"I can remember asking him 'is Tim Kensell playing?'
"I didn't want to face him because he was too quick.
"Luckily for me he didn't end up playing that day, although I came across him many times in the next few years.
"Playing with men at such a young age means you learn pretty quickly," he added, "and they didn't take it easy on me, but I was able to switch roles a bit the older I got."
The Shield years
At the tender age of 17, Hazlewood became the youngest pacemen ever to play for NSW in the Sheffield Shield.
Hazlewood's first-class debut was a baptism of fire, against a touring New Zealand side at the SCG in 2008.
"It [the debut] kind of sneaked up on me," Hazlewood said.
"I had just finished my last HSC exam and I was having lunch with a few of my mates when [former Test player] Brian Taber called, telling me I had been picked in the tour game.
"The next week, I was down in Sydney training with the Blues and playing against the likes of [Kiwi internationals] Dan Vettori and Ross Taylor.
"I was thrown straight in the deep end and I just remember how hard four-day cricket was on the body to start with."
The baggy green
Less than two years after becoming the youngest fast bowler to play for NSW, and playing for Australia in the under-19 World Cup, Hazlewood broke new ground, becoming the youngest fast bowler to play one-day international cricket for Australia.
The then-19-year-old's debut was a shining light in Australia's one-day tour of England in 2010 and was a glimpse of what Australian cricket lovers would see for many years to come.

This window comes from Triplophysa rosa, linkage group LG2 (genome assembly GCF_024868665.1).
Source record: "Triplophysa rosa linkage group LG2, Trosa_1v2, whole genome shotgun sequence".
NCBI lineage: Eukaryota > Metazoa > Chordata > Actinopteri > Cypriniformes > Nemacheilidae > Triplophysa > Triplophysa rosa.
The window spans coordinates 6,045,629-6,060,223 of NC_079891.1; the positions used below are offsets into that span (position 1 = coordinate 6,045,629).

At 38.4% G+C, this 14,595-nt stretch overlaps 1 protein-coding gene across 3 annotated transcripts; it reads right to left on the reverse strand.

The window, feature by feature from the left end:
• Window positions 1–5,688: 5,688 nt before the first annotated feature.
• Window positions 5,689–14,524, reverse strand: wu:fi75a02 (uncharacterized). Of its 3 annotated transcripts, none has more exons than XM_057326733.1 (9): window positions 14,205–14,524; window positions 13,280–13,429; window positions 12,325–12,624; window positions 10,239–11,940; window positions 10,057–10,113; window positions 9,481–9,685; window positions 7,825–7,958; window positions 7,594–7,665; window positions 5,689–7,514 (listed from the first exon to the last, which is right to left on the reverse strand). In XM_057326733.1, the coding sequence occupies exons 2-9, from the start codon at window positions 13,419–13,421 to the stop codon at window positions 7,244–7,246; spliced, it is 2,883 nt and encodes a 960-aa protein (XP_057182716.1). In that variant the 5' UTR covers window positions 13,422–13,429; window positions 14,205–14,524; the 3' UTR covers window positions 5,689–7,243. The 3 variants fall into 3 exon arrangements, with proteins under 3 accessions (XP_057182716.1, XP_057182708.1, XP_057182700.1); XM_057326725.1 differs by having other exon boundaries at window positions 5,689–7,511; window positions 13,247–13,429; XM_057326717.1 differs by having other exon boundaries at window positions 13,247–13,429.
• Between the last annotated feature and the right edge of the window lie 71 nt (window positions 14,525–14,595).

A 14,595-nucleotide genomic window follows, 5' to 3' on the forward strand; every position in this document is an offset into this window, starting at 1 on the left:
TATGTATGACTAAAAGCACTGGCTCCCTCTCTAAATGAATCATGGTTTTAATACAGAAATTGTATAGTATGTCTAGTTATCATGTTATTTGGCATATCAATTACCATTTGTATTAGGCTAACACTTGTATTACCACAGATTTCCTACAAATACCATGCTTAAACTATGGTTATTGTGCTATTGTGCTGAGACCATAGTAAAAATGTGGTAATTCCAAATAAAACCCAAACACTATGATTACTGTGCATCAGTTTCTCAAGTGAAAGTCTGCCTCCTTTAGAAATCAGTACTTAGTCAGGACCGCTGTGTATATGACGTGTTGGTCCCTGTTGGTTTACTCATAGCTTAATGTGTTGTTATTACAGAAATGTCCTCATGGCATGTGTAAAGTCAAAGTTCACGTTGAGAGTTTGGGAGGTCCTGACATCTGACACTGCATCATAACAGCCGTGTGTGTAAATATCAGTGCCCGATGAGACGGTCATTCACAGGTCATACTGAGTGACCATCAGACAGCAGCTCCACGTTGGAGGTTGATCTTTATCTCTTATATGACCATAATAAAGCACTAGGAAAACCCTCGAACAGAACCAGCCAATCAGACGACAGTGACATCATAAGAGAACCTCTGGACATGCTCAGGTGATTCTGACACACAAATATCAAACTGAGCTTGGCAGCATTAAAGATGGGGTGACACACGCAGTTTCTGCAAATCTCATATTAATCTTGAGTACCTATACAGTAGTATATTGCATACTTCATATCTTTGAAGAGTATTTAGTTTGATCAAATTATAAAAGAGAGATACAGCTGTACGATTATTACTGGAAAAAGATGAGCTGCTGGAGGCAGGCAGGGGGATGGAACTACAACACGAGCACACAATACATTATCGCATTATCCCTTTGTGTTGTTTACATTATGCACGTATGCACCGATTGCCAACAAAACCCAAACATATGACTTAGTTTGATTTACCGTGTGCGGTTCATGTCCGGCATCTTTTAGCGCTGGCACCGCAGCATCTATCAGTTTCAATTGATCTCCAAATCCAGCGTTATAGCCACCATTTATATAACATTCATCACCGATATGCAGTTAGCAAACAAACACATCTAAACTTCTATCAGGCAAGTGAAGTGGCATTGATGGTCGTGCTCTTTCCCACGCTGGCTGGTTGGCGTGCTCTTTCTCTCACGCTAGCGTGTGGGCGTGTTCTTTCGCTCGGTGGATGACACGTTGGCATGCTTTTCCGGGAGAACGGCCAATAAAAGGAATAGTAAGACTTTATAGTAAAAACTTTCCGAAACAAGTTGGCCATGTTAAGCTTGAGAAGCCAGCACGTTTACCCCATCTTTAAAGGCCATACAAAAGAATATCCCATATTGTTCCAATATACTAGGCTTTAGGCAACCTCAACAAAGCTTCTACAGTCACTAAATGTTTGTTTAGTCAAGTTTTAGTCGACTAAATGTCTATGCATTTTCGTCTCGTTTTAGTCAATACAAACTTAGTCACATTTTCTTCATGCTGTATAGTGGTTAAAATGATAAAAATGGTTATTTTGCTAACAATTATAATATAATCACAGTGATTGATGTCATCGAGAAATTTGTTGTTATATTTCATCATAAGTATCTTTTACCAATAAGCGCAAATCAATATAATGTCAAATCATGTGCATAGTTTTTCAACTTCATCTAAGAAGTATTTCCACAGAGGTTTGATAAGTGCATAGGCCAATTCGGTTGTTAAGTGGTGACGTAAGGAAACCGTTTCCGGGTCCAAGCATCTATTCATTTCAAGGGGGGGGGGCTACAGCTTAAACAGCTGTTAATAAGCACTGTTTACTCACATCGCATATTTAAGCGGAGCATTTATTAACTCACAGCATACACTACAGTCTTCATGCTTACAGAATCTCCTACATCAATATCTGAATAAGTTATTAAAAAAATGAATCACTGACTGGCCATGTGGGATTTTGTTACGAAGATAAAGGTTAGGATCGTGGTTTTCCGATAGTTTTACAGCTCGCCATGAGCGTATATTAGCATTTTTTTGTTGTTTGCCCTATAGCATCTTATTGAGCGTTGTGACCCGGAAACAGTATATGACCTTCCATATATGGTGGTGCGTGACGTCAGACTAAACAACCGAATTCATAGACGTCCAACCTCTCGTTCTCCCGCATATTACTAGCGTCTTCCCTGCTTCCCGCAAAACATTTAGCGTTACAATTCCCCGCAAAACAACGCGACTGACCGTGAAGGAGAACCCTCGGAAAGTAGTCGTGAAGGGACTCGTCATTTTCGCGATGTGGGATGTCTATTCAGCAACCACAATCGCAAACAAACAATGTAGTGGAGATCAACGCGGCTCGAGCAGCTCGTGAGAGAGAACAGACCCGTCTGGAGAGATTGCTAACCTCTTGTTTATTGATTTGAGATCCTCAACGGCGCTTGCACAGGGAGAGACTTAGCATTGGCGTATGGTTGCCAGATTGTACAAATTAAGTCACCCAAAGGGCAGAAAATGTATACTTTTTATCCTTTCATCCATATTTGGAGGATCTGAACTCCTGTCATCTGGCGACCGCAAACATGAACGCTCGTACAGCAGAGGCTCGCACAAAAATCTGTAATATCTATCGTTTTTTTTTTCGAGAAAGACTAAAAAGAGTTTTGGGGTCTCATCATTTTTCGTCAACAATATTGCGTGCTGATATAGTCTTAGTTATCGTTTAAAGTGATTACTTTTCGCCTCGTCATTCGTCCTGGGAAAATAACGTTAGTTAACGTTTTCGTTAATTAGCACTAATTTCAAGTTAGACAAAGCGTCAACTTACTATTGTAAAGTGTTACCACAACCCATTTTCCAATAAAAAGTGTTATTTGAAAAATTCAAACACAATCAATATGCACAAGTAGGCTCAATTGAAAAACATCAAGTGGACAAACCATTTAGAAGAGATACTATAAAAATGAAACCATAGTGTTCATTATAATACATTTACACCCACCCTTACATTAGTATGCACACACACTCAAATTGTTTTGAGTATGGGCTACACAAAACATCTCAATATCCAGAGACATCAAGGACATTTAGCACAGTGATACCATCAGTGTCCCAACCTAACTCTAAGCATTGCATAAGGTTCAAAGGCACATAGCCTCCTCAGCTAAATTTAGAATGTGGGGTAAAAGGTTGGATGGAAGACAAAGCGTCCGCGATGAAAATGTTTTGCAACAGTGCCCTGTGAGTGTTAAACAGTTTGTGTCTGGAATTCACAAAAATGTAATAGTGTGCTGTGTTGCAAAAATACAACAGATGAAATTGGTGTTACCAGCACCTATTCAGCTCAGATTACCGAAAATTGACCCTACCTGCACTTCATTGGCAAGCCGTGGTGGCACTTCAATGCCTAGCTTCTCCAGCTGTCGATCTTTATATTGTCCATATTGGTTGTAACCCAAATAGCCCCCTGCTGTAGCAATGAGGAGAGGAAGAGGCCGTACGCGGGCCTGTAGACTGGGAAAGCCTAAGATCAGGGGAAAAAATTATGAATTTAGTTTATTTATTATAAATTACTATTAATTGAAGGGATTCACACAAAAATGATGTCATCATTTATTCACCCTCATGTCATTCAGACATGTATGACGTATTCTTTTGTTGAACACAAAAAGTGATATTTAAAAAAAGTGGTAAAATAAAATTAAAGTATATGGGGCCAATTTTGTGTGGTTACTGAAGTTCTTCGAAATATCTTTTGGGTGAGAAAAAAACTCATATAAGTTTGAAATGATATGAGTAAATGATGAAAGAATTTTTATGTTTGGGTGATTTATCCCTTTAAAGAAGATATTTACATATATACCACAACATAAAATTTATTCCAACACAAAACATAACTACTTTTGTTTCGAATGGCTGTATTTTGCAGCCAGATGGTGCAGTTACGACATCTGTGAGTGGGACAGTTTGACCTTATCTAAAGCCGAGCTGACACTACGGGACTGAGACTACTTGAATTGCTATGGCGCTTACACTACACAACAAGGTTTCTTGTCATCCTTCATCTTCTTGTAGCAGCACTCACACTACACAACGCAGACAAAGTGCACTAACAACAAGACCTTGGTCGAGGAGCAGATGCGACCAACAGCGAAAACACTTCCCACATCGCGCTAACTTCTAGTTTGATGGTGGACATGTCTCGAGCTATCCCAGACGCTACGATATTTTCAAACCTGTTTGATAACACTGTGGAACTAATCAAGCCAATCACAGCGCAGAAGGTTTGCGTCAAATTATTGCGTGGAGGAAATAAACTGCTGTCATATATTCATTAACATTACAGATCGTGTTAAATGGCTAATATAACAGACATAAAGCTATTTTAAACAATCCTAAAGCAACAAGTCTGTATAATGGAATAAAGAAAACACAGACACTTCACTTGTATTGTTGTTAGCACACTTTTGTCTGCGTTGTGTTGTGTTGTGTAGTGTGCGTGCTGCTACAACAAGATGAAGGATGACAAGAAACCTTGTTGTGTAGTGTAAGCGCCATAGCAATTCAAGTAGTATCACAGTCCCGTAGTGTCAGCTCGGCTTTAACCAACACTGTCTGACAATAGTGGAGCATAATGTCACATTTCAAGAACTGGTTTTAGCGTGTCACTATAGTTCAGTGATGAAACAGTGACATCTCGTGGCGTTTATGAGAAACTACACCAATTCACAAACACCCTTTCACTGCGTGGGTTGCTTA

"When I made my debut, I was plucked out of domestic cricket and I don't think I was quite ready then," Hazlewood said.
"It was good to be on that tour and I really learned a lot on that tour of England."
It was under the blazing sun at the Gabba, in Brisbane in December of 2014, where Hazlewood became the 440th man selected to play Test cricket for Australia.
"I had my whole family there and it was honestly a dream come true to have Glenn McGrath hand me my baggy green," Hazlewood said.
"The one thing that really stands out to me from that first day of Test cricket is that it was remarkably hot.
"It was tough, but I came back the next day and claimed five wickets in the first innings, which was very exciting."
While the heat of Brisbane sticks with Hazlewood to this day, he said his experience in Bangladesh surpasses it.
"Bangladesh is comfortably the hottest place I have ever played," he said.